Loose Tea, Tea Bags, Sachets, Etc.

Last Updated: Aug. 2, 2017
Here on RateTea we classify individual teas in several different ways, based on how the tea leaf is packaged and distributed. You will find the following system of icons throughout the site:

Photo of Leaf of Yunnan Noir from Adagio Teas, Photo © A Girl With Tea, CC BY 2.0.

Loose tea / loose leaf tea

Main article: Loose Tea

Loose tea, also called loose leaf tea, is dry tea leaf that is sold in bulk, packaged in a single bag or tin, with no additional packaging. Loose tea is the best choice for quality, price, and sustainability, because when buying loose tea, you pay for the leaf, not for the packaging.

Many of the best teas are only available in loose leaf form.

Loose-leaf tea also has the advantage of allowing you to fine-tune the exact amount of leaf you want to use in preparing your tea. The only downside of loose-leaf tea is that it can be less convenient to brew, often requring an infuser or strainer.

Tea bags

A tea bag steeping in a glass mug. Photo by Liao Zi, © Liao Zi, CC BY-SA 2.0.
A tea bag or teabag is a small bag, usually made of paper, containing tea leaves. Tea bags usually contain an amount of tea needed to make a single cup, but sometimes they contain more tea, such as enough to make a small pot of tea, or larger batches, especially for iced tea. Some tea bags are biodegradable and can be composted, whereas others are not.

Tea bags often, but not always, contain fannings or dust, which are small particles of tea leaf (more about these and other grades of tea). Fannings and dust are usually considered low-quality tea, although they are often preferred for convenience as they infuse more quickly (see brewing tea). Although tea bags are often assumed to contain low quality tea, it is hard to generalize, as there are always many exceptions to patterns of quality.

Pyramid sachets

A pyramid sachet filled with green tea. Photo © irrational_cat, CC BY-SA 2.0.
A tea sachet is a high-quality tea bag, usually (but not always) pyramid-shaped and looser fitting, enabling whole leaf tea or larger broken-leaf tea room to expand.

Sachets tend to contain higher-quality tea than tea bags, both because whole leaf tea and higher grades of tea tend to benefit more from the increased room to expand, and also because the manufacture of tea sachets is more costly, and it is usually not economically feasible to fill them with low-grade tea. It is common, unfortunately, for companies to market high-quality tea sachets as containing "whole leaf tea" or "full leaf tea" when in reality they just contain higher-grade broken leaf tea, with larger pieces of leaf, so be careful to check exactly what you're getting if the leaf size is important to you.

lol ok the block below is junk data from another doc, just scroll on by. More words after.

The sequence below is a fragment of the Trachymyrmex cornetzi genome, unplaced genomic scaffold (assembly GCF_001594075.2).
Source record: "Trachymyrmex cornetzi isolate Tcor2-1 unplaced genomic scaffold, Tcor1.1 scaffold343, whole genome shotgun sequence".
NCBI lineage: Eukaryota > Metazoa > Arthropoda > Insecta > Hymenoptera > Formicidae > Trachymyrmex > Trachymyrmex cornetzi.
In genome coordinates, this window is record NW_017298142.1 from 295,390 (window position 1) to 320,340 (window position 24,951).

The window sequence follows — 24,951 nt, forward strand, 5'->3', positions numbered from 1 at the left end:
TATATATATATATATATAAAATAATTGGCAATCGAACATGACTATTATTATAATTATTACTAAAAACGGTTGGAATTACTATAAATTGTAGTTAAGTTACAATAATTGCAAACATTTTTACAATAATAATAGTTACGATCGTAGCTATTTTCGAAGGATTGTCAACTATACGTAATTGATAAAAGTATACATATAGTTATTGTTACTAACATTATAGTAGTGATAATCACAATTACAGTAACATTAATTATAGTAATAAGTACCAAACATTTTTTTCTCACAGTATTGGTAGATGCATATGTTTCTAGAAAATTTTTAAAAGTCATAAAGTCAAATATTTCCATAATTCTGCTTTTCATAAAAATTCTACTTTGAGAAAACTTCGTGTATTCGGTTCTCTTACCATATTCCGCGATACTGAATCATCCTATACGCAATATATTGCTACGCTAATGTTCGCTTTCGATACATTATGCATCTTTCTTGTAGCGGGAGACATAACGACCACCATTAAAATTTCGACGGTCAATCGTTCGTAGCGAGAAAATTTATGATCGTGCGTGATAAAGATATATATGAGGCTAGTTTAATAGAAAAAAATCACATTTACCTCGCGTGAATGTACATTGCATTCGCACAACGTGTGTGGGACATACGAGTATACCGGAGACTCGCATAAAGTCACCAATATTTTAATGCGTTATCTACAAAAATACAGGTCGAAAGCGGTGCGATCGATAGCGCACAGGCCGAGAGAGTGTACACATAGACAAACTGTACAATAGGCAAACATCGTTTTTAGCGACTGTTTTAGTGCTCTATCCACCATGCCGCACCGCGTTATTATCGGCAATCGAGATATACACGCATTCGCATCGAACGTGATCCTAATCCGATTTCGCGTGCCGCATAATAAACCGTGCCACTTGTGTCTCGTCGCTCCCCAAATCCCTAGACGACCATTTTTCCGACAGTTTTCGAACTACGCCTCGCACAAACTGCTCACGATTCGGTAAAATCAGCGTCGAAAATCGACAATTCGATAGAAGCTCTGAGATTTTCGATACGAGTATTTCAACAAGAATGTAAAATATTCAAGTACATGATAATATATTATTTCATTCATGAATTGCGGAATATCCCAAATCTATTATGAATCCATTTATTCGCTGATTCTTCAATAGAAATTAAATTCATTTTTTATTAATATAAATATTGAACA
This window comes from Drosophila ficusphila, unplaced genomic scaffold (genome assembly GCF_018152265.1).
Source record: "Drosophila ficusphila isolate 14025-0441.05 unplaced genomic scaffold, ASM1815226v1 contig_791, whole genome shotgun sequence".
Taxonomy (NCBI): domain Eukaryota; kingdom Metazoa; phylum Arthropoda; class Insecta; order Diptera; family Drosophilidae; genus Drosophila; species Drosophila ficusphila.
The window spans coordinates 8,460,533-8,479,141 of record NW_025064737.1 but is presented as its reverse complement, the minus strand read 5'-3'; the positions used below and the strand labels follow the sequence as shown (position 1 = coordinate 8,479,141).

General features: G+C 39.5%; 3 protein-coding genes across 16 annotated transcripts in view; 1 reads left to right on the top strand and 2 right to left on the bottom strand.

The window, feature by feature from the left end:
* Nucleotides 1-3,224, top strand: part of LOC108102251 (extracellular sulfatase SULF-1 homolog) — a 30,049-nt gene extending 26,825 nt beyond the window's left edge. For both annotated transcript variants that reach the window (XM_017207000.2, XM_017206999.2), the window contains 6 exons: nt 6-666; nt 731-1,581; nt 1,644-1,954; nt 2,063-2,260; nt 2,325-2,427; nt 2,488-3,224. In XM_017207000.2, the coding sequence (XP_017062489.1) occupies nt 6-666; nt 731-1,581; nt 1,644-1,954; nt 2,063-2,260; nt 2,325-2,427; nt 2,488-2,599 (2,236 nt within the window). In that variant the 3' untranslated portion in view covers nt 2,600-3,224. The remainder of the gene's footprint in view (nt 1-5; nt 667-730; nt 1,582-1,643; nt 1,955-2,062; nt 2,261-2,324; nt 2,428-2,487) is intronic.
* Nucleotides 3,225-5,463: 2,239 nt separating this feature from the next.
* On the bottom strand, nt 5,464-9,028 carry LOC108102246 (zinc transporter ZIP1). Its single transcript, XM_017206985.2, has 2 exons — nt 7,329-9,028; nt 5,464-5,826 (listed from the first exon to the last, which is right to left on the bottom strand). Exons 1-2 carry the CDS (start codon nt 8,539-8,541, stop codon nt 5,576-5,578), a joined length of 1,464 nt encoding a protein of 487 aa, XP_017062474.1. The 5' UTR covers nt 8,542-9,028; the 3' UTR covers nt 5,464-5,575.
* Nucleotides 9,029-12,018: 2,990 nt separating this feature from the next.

How we classify tea bags vs. sachets

The classification of tea bags as sachets is subjective: there is no agreed-upon definition of a sachet in the tea industry. Some companies use the term "sachet" to refer to standard tea bags, hoping to fetch a higher price for their product, capitalizing on the association most tea drinkers have between the word sachet and higher-quality teas. Other companies use high-quality sachets and humbly call them "pyramid bags" or just "tea bags".

Because of these inconsistencies, RateTea critically evaluates the construction and content of a company's teabag when deciding how to list a tea. We generally classify teas as sachets when their construction allows full expansion of the tea leaf, and when they use the same leaf that a company sells as loose leaf tea. The construction need not have a pyramid shape. We list as teabags teas that have fannings, dust, or small pieces of broken leaf, and we tend to list as teabags those teas packaged in flat bags that do not allow for full expansion of the leaf.

Compressed tea

Pu-erh and other dark teas are frequently compressed. Photo © Ignat Gorazd, CC BY-SA 2.0.
Compressed tea is tea that has been compressed into solid forms. Compressed tea is common in Pu-erh tea and other dark teas, and occasional in white tea, but rare for other types of tea. Before brewing compressed tea, an appropriately sized piece must be broken off, usually using a knife or other pointed implement. The broken off leaf is then brewed similarly to loose tea. After a single brewing, the leaves then break apart. Compressed teas are usually used for multiple infusions, as they tend to be made of whole-leaf tea, and their compressed form makes water permeate through the leaf more slowly.

Some compressed teas come in a single-serving size, such as a mini tuocha. These compressed teas are suitable for brewing a single cup or pot of tea.

The most common form of compressed tea is a cake or disc, called bing cha(饼茶), meaning cake tea. Other common forms include tuo cha(沱茶), a bowl-shape, and zhuan cha(砖茶), a tea brick.
Blooming tea in a Tea Pot
A Blooming Tea from
Kusmi Tea

Blooming tea

Blooming tea is loose tea that has been tied together to form a flower-like shape. When the bloom is placed in hot water, it unfurls, taking on the shape of a flower. Often, blooming teas are artful blends of tea leaves with showy or colorful ingredients such as flower petals, creating a striking visual display when the tea is brewed.

Blooming tea is commonly produced in China.

Powdered tea

This category is almost exclusively for matcha, a traditional powdered green tea from Japan. We do not list instant teas on our site, although we do list a few rare matcha-like teas of other varieties, such as white matcha, which are only very rarely produced and are not widely available.

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